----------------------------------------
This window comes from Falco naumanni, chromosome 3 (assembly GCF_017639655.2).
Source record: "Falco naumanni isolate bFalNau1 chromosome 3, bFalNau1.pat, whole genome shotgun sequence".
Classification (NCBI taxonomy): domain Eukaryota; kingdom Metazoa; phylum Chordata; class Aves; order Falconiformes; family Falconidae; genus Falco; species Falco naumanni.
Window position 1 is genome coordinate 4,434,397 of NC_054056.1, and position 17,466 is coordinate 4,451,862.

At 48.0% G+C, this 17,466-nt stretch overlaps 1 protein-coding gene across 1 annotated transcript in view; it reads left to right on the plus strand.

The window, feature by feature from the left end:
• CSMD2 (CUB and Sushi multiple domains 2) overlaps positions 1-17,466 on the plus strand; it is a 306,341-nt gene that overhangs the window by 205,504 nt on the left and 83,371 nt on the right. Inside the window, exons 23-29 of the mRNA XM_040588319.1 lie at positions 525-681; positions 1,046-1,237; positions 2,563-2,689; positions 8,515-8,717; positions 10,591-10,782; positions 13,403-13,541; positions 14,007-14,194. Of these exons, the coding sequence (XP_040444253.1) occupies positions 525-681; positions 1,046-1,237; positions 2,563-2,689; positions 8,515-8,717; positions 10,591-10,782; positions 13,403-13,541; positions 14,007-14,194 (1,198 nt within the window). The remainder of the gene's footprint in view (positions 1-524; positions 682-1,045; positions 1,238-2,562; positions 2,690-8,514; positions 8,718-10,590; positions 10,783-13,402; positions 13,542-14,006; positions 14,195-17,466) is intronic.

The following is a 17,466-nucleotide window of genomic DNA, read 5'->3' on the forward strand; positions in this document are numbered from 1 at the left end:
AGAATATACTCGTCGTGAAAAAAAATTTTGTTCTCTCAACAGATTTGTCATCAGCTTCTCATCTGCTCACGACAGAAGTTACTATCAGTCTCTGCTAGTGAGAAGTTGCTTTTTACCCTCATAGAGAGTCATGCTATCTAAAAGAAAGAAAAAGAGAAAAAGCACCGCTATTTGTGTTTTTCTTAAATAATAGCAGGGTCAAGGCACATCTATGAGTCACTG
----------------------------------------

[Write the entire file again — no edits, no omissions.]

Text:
This window comes from Falco naumanni, chromosome 3 (assembly GCF_017639655.2).
Source record: "Falco naumanni isolate bFalNau1 chromosome 3, bFalNau1.pat, whole genome shotgun sequence".
Classification (NCBI taxonomy): domain Eukaryota; kingdom Metazoa; phylum Chordata; class Aves; order Falconiformes; family Falconidae; genus Falco; species Falco naumanni.
Window position 1 is genome coordinate 4,434,397 of NC_054056.1, and position 17,466 is coordinate 4,451,862.

At 48.0% G+C, this 17,466-nt stretch overlaps 1 protein-coding gene across 1 annotated transcript in view; it reads left to right on the plus strand.

The window, feature by feature from the left end:
• CSMD2 (CUB and Sushi multiple domains 2) overlaps positions 1-17,466 on the plus strand; it is a 306,341-nt gene that overhangs the window by 205,504 nt on the left and 83,371 nt on the right. Inside the window, exons 23-29 of the mRNA XM_040588319.1 lie at positions 525-681; positions 1,046-1,237; positions 2,563-2,689; positions 8,515-8,717; positions 10,591-10,782; positions 13,403-13,541; positions 14,007-14,194. Of these exons, the coding sequence (XP_040444253.1) occupies positions 525-681; positions 1,046-1,237; positions 2,563-2,689; positions 8,515-8,717; positions 10,591-10,782; positions 13,403-13,541; positions 14,007-14,194 (1,198 nt within the window). The remainder of the gene's footprint in view (positions 1-524; positions 682-1,045; positions 1,238-2,562; positions 2,690-8,514; positions 8,718-10,590; positions 10,783-13,402; positions 13,542-14,006; positions 14,195-17,466) is intronic.

The following is a 17,466-nucleotide window of genomic DNA, read 5'->3' on the forward strand; positions in this document are numbered from 1 at the left end:
AGAATATACTCGTCGTGAAAAAAAATTTTGTTCTCTCAACAGATTTGTCATCAGCTTCTCATCTGCTCACGACAGAAGTTACTATCAGTCTCTGCTAGTGAGAAGTTGCTTTTTACCCTCATAGAGAGTCATGCTATCTAAAAGAAAGAAAAAGAGAAAAAGCACCGCTATTTGTGTTTTTCTTAAATAATAGCAGGGTCAAGGCACATCTATGAGTCACTG